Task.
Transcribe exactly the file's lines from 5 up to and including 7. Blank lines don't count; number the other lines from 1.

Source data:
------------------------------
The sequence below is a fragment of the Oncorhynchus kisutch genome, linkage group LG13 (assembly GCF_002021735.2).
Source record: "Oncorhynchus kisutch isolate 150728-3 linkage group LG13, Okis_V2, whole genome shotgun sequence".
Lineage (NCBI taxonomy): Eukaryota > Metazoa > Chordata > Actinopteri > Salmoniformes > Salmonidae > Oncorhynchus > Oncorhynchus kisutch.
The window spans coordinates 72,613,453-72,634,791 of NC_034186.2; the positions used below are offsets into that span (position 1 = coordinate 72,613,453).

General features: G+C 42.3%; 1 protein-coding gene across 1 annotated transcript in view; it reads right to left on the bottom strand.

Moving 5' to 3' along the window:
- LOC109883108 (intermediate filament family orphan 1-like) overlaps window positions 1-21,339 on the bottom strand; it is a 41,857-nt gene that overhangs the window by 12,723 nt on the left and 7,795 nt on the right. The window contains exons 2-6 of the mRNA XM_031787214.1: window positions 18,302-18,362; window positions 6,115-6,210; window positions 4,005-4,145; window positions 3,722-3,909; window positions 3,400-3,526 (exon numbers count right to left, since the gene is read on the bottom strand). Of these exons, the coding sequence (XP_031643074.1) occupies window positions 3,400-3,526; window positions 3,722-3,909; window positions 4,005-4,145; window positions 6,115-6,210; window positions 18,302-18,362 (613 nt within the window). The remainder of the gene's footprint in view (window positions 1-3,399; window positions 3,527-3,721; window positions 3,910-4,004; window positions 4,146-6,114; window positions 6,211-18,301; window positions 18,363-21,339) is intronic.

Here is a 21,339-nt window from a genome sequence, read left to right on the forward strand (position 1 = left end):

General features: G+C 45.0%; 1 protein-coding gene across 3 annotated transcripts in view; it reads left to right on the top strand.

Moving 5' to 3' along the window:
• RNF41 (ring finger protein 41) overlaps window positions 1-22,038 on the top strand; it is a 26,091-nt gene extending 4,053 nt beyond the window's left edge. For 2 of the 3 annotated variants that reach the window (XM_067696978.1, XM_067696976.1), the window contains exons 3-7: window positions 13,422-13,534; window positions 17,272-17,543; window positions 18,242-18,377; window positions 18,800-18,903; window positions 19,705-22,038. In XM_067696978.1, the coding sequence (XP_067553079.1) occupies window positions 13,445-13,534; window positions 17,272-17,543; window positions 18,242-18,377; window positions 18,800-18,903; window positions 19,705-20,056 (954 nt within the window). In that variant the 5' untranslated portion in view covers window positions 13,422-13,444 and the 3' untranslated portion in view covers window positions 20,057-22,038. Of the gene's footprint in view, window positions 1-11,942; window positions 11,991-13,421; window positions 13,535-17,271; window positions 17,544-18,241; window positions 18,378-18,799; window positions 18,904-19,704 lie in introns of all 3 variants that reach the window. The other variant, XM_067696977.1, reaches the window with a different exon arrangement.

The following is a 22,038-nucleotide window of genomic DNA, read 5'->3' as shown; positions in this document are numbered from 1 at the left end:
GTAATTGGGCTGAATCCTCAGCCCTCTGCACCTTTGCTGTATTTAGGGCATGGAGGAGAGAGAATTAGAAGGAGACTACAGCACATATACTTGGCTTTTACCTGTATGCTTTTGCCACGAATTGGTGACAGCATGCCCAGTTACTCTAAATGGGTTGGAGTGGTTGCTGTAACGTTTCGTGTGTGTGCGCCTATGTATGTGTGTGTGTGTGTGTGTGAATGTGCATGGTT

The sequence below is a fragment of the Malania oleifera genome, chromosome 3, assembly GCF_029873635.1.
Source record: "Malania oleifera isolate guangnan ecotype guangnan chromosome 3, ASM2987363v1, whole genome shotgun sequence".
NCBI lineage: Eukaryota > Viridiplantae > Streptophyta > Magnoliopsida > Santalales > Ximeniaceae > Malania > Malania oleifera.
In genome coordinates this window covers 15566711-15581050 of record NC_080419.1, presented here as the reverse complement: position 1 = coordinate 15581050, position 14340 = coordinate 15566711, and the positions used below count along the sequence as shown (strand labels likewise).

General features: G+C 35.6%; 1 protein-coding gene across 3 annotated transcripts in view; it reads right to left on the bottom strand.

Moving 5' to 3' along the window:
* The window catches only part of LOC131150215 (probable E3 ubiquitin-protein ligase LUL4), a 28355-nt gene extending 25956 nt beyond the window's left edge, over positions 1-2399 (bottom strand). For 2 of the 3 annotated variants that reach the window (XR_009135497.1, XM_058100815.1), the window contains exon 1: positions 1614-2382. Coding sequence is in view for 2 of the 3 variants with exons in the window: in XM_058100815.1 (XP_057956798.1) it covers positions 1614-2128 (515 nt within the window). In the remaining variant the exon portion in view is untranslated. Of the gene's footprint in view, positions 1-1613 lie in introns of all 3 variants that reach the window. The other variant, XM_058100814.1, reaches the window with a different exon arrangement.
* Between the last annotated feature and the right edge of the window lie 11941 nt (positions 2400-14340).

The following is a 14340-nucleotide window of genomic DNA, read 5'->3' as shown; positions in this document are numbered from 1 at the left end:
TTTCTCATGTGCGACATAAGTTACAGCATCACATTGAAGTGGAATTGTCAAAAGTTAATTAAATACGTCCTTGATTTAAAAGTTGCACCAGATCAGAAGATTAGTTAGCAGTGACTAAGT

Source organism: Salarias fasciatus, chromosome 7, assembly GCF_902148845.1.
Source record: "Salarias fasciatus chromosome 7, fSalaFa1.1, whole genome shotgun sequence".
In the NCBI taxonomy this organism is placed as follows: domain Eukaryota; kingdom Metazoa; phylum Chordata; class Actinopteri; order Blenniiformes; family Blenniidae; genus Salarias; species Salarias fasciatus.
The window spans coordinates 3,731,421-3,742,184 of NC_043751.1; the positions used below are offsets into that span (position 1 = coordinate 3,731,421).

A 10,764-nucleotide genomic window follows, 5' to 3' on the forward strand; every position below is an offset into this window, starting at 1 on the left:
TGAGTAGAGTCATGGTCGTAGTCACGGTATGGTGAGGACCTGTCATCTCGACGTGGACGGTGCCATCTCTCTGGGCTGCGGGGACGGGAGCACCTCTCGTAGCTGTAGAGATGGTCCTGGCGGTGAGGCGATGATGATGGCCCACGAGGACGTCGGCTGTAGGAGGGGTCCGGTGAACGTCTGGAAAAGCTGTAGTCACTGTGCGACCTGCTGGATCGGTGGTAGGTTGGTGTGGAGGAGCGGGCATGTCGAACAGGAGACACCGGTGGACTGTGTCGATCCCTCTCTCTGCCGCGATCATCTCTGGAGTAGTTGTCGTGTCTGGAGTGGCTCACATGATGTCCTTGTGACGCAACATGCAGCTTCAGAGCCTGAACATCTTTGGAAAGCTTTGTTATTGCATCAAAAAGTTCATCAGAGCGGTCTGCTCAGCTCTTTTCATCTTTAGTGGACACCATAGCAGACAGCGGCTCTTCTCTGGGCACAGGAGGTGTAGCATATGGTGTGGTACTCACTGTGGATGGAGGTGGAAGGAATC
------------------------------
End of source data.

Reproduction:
General features: G+C 42.3%; 1 protein-coding gene across 1 annotated transcript in view; it reads right to left on the bottom strand.

Moving 5' to 3' along the window:
- LOC109883108 (intermediate filament family orphan 1-like) overlaps window positions 1-21,339 on the bottom strand; it is a 41,857-nt gene that overhangs the window by 12,723 nt on the left and 7,795 nt on the right. The window contains exons 2-6 of the mRNA XM_031787214.1: window positions 18,302-18,362; window positions 6,115-6,210; window positions 4,005-4,145; window positions 3,722-3,909; window positions 3,400-3,526 (exon numbers count right to left, since the gene is read on the bottom strand). Of these exons, the coding sequence (XP_031643074.1) occupies window positions 3,400-3,526; window positions 3,722-3,909; window positions 4,005-4,145; window positions 6,115-6,210; window positions 18,302-18,362 (613 nt within the window). The remainder of the gene's footprint in view (window positions 1-3,399; window positions 3,527-3,721; window positions 3,910-4,004; window positions 4,146-6,114; window positions 6,211-18,301; window positions 18,363-21,339) is intronic.